Tensions that arose within Hamilton as a result of amalgamation have never gone away as many had hoped. This past year, Council passed a motion that was not unanimous, calling for a review of the City’s Ward boundaries, which will once again create problems in the relationship between the old city and the amalgamated suburban areas. The reason is that should an extra ward be added to the original eight, the very delicate balance between old and new will be disrupted to the disadvantage of wards 9 through 15. As it stands, there are 8 votes on the old side and 7 on the new, with the mayor rounding out the total to 16. Getting a motion passed requires the approval of at least 9 Councillors. If Council is split between the old city representatives and the amalgamated areas, the mayor can give the 9th and deciding vote to pass the motion, or give the 8th vote to the others which would mean the motion loses on a tie.
Adding another riding to the old city would render the other side ineffectual if that new member chose to always go along with wards 1 through 8. It was for this reason that I proposed at the time an amendment that called for public input into the terms of reference for the review. This would at least allow arguments to be heard underlying the concerns of the amalgamated areas. In any case, I still voted against the review along with Councillors Partridge, Pearson, Ferguson and Johnson. Voting for, were all the Councillors from wards 2 through 8, along with Pasuta and Powers (McHattie and Clark were absent).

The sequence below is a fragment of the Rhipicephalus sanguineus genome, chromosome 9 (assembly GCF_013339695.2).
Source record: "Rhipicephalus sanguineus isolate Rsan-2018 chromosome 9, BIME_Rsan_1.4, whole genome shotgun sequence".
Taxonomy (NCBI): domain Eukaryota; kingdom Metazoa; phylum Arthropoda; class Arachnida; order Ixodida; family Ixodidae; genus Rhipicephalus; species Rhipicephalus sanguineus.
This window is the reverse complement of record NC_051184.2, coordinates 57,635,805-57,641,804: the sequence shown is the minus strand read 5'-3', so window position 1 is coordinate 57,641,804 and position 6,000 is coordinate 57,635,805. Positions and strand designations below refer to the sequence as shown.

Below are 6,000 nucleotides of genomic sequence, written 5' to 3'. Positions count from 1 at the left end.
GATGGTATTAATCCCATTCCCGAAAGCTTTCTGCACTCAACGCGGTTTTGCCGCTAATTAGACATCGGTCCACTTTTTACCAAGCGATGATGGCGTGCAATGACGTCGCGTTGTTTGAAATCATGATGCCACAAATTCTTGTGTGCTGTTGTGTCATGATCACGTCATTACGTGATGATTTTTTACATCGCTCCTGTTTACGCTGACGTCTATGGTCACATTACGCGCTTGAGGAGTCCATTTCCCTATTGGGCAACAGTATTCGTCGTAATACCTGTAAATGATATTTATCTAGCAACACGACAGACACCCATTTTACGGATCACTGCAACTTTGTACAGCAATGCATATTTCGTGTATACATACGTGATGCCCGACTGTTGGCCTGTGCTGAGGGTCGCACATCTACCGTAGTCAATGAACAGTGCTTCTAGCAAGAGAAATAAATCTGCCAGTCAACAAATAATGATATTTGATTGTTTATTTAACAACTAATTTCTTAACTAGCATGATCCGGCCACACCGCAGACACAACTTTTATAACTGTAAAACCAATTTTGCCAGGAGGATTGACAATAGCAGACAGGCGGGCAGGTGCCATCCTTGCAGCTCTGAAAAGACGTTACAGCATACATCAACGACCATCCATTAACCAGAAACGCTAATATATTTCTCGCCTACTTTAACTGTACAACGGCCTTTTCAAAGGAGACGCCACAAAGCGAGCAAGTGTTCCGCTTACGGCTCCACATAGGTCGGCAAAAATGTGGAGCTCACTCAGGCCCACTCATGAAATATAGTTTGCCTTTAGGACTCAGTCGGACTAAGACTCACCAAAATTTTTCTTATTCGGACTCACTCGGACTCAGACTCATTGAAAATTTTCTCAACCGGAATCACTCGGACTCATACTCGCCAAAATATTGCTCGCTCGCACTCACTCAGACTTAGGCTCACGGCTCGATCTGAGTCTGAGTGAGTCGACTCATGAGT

The balanced scenario we now have worked to the ultimate success of the very divisive area rating dispute. Former Mayor Eisenberger wanted the input of a Citizen’s Review Panel before a Council decision, which was opposed by the old city Councillors who were ready to put the issue to bed in 2010. Although I represented downtown Ward 2, I voted with the mayor and 6 suburban Councillors (Clark was absent), which won the day by a vote of 8 to 6 and allowed for the new Council, with me as mayor, to create a much more equitable and acceptable result for all residents, as imperfect as it may still be. The impending Ward Boundary Review may well exacerbate the tensions that were created by the imposition of amalgamation 13 years ago, and which in large part persist to this day.